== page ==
Nursing Scrubs: The Material Makes A Difference
Nursing scrubs and other types of uniforms designed for healthcare workers are made using different materials. The intended purpose of this article is to discuss how the different types of fabrics make a difference depending on the needs and desires of the wearer.
The vast majority of nursing are made using blends of polyester and cotton, although some uniforms are 100 percent cotton and others are constructed with 100 percent polyester material. A small number of scrubs are made using blends of other synthetic fabrics such as rayon and spandex.
Depending on the specific needs and desires of the person who wears the scrubs, the material used to construct them most certainly makes a difference. Above all else, it is important that all nursing scrubs are made to be sturdy enough to endure many wearings, resist different bodily fluids, and stand up to multiple washings.
Most scrubs sold in stores and online are made with fabric that consists of a polyester and cotton mixture. Uniforms that are made of polyester and cotton are beneficial because they tend to be affordable, dry very quickly in clothes dryers, resist wrinkling, and offer hassle-free care. However, nurses who choose to iron scrubs comprised of this blend of fabrics are strongly advised to use low to moderate heat because high heat might lead to scorching and possible melting as a result of the synthetic polyester components. Popular mixtures include 55 percent polyester blended with 45 percent cotton, and 65 percent polyester blended with 35 percent cotton.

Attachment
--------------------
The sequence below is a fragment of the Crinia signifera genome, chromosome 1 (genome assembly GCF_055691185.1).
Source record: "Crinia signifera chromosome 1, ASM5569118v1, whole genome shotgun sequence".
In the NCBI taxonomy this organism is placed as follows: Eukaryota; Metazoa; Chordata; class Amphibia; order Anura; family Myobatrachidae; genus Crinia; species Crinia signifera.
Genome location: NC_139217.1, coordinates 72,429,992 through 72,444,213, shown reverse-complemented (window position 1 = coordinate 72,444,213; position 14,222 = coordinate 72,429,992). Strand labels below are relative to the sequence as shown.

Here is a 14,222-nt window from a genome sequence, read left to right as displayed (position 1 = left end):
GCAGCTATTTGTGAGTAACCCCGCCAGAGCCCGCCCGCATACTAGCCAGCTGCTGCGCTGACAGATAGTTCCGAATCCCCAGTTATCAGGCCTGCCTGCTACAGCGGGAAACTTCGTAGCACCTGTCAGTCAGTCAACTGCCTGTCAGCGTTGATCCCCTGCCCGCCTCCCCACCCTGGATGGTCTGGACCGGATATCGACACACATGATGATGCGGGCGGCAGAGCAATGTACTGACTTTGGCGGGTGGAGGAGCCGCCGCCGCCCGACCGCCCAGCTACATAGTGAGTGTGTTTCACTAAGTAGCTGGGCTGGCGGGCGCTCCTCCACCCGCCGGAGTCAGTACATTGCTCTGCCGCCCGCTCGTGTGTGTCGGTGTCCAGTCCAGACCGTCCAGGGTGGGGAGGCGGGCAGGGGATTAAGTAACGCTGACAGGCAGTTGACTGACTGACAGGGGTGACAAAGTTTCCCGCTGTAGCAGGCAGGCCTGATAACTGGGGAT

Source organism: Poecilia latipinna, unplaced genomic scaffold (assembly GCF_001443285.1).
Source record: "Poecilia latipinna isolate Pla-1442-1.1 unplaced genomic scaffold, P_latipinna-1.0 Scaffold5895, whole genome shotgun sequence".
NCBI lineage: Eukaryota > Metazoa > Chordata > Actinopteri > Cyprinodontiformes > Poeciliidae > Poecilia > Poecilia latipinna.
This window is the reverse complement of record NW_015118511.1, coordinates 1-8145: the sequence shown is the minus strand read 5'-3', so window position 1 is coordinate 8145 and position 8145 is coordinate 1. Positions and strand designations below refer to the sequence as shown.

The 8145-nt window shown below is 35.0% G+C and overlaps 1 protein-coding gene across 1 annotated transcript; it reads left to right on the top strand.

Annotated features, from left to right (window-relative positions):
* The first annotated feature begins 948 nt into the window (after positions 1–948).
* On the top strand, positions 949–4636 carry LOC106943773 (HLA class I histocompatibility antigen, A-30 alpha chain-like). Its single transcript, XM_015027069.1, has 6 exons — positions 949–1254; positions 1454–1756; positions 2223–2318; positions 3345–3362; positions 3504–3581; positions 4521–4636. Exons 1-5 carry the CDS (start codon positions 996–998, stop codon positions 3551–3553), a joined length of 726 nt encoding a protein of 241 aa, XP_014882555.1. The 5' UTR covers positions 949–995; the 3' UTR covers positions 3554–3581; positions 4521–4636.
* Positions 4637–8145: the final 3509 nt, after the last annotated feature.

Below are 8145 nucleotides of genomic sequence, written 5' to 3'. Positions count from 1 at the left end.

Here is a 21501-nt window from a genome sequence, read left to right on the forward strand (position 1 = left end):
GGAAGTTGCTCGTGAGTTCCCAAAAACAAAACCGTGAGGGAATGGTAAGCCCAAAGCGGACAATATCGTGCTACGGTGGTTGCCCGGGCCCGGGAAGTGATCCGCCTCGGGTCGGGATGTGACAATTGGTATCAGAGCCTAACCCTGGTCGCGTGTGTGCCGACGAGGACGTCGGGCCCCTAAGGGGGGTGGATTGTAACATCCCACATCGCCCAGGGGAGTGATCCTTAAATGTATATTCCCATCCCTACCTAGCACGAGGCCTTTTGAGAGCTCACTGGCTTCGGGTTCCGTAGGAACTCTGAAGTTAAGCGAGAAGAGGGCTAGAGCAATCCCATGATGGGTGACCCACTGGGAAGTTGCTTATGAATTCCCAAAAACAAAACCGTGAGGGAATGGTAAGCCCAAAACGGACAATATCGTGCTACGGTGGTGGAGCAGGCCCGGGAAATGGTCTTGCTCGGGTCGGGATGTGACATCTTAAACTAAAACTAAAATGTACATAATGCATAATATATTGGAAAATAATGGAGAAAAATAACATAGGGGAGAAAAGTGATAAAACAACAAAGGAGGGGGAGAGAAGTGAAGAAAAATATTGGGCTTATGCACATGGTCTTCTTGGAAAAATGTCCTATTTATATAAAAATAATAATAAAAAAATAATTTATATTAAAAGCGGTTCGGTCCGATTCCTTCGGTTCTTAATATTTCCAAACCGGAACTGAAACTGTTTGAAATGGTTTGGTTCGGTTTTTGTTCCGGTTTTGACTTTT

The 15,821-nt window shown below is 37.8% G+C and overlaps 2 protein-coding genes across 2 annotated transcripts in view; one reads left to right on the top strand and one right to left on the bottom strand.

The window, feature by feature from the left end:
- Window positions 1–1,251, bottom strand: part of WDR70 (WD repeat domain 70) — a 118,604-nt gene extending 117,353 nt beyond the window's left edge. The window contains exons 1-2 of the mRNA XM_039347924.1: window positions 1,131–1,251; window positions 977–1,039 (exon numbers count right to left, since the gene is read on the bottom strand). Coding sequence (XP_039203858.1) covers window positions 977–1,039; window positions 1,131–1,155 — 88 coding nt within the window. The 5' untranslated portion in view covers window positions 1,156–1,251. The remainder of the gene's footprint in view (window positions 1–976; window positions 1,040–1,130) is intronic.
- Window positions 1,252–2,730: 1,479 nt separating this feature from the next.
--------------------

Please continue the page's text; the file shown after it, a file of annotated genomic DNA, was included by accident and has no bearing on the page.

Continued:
Many scrubs are constructed with 100 percent cotton fabric. All-cotton uniforms offer benefits that include unsurpassed softness, durability, and virtually no chance of 'seeing through' the clothing articles to reveal embarrassing underwear lines. Keep in mind that 100 percent cotton scrubs may take a little longer to dry, are more prone to wrinkle, and generally cost more than polyester blends.
Some scrubs are made using 100 percent polyester material. Polyester work clothes are desirable due to their low cost, ability to stretch, resistance to wrinkles after laundering, tendency to rapidly dry, and overall low maintenance. Nurses who prefer to iron polyester scrubs must use low heat at all times because moderate to high heat settings can scorch and melt this synthetic material.
A handful of newer medical uniforms have incorporated synthetic blends that include spandex and rayon. Cotton/spandex blends are excellent for the wearer who needs some stretch, whereas polyester/rayon mixtures are ideal for strength and cost effectiveness.
The nurse or other type of healthcare worker who wants to purchase medical scrubs has multiple choices in fabric blends, colors, designs, and cuts. The material used to construct the uniform should be carefully considered prior to making any purchases. Happy shopping!Last edit by TheCommuter on Aug 21, '12
About TheCommuter, BSN, RN Moderator
TheCommuter is a moderator of allnurses.com and has varied experiences upon which to draw for her articles. She was an LPN/LVN for more than four years prior to becoming a registered nurse.